Topics » In The Kitchen » I Avoid Eating Oil, but Is It a Healthy Skin Care Product?
T. Colin Campbell Center for Nutrition Studies

People commonly ask me about oil from non-dietary sources. The question often goes like this: “I understand that eating plant oils may not be the best thing for my health, but is using oil on the skin—like for massage—potentially harmful too?” The short answer is no, it is not. In adults, most oils applied to the skin do not penetrate beyond the outermost layer of the skin[1] and do not get into the circulation. Thus, the fats do not get into the circulation in any way that could be considered “nutrition.”

Of course, the answer is more complicated than that. Your skin is the largest, fastest-growing organ of your body. The outermost part of your skin is a beautiful layer of dead cells. But it is not impermeable. Certain chemicals, including oils, medicines, and toxins, can pass through your skin to be absorbed. But this absorption is not equivalent to the levels you would obtain by eating, at least as far as fat goes. In other words, rubbing oil on your skin is unlike eating a high-fat meal. Indeed, skin absorption is inefficient enough that I don’t suggest patients worry about this absorption from a nutritional point of view.

To further investigate this question, I wrote to Maxim Darvin, PhD, of the Center of Experimental and Applied Cutaneous Physiology in the Department of Dermatology at Charite-Universitaetsmedizin in Berlin, who has performed research looking at the depth of absorption of oil applied to skin. He writes, “In our recent in vivo studies on human forearm skin, we have shown that both mineral and vegetable oils do not permeate through the stratum corneum (typical thickness on the forearm is 20 µm) and saturate the superficial layers only (max. 10 µm).” In other words, he writes, “I personally think that transcutaneous nutrition of oils through healthy skin is a fiction.”

Premature infants may be a different story. Their skin is extremely thin, and massage with oil has been shown to result in more weight gain than massage without oil, implying a significant nutritional contribution from the topical oil.[2]

Even in adults, certain topical substances cross the skin barrier. For example, your body can systemically absorb certain medications applied to the skin, and oils or other solvents can help facilitate their absorption. When you put prescription medication on your skin, some of that medication absorbs into your circulation; however, in many cases, this is a less efficient method of systemic drug delivery than oral consumption. For example, steroids in a steroid cream used for a rash will absorb systemically but amount to far less exposure (depending on medicine and formulation) than if you were to take a steroid pill orally. Sometimes, skin absorption is more effective for drug delivery than oral consumption because you can bypass liver metabolism by getting a drug in through the skin. Nicotine patches and fentanyl patches are examples of systemic drugs delivered via the skin.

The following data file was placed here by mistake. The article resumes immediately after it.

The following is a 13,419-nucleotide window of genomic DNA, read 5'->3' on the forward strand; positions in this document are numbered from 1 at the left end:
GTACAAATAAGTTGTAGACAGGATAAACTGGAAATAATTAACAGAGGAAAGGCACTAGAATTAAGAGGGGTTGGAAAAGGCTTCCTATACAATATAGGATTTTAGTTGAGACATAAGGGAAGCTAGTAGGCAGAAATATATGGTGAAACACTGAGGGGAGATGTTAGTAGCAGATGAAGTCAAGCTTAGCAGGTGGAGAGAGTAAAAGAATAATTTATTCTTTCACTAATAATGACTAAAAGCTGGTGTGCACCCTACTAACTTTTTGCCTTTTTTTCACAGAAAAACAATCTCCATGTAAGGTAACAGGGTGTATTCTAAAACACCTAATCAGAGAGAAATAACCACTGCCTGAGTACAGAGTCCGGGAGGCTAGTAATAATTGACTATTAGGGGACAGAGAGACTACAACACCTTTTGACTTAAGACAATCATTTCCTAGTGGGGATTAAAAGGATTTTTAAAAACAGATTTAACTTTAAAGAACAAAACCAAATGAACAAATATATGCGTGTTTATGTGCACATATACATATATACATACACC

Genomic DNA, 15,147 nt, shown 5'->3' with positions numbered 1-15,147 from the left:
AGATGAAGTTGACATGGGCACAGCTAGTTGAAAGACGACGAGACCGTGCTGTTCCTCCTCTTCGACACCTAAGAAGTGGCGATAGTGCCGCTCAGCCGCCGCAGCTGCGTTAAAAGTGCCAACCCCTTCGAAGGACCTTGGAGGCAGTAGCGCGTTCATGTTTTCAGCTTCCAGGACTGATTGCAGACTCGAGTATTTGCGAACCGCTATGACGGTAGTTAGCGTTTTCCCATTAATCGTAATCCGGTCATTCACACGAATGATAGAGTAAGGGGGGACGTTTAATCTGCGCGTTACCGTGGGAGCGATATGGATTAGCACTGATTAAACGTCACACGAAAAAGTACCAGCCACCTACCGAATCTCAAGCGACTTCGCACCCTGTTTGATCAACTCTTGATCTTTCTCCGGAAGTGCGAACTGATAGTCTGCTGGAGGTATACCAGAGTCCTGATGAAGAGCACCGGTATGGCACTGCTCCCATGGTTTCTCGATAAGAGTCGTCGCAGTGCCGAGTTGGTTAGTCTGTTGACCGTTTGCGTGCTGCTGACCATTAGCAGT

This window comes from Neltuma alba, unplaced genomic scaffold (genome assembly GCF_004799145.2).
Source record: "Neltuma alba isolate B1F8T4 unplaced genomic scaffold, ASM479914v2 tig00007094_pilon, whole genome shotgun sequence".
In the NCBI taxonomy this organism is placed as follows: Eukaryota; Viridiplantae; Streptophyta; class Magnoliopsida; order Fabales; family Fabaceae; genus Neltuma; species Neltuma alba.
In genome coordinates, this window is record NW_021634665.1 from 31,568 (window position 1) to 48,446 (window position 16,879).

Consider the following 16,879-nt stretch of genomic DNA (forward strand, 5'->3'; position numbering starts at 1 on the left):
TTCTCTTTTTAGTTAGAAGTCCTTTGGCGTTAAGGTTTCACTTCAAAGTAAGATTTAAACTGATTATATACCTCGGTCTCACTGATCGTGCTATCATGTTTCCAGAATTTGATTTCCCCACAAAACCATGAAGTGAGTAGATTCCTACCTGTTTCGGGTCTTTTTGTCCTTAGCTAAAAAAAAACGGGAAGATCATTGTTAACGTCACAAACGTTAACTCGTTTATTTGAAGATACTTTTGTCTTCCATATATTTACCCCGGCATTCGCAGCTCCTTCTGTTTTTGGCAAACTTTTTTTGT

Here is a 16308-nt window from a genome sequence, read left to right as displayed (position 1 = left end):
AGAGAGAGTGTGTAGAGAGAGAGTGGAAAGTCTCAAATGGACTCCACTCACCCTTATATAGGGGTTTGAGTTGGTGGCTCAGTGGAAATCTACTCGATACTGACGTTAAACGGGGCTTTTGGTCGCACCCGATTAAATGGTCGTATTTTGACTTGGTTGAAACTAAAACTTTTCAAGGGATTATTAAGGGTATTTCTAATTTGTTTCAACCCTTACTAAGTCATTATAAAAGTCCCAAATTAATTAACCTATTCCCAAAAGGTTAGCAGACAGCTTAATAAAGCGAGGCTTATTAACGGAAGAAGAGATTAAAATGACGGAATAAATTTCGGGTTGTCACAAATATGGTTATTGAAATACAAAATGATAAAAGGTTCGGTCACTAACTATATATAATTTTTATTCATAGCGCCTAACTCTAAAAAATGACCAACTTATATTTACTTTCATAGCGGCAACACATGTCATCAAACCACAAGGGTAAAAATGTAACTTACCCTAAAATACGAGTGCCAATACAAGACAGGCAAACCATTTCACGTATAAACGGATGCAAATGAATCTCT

And some oils, like medications, have components that permeate the skin to some degree. Examples include tea tree and lavender oils, which have been shown to affect hormone systems. There have been cases in which pre-pubertal boys using topical products with lavender and tea tree oil had lower levels of sex steroids in their blood and experienced breast enlargement, which resolved when they stopped using the essential oil-containing products.[3]

Some oils are likely to be more helpful or harmful than others. Coconut oil, for example, has been shown to have antibacterial, antifungal, and moisturizing properties. I’ve had several patients use coconut oil to treat minor skin problems to good effect. When it is all said and done, using oil on your skin is far removed from eating it. Unless you experience unpleasant skin reactions from the oil, there’s no reason to avoid a nice massage.


  1. Choe C, Lademann J, Darvin ME. Analysis of Human and Porcine Skin in vivo/ex vivo for Penetration of Selected Oils by Confocal Raman Microscopy. Skin Pharmacol Physiol 2015;28:318-30.
  2. Jabraeile M, Rasooly AS, Farshi MR, Malakouti J. Effect of olive oil massage on weight gain in preterm infants: A randomized controlled clinical trial. Niger Med J 2016;57:160-3.
  3. Henley DV, Korach KS. Physiological effects and mechanisms of action of endocrine disrupting chemicals that alter estrogen signaling. Hormones (Athens) 2010;9:191-205.

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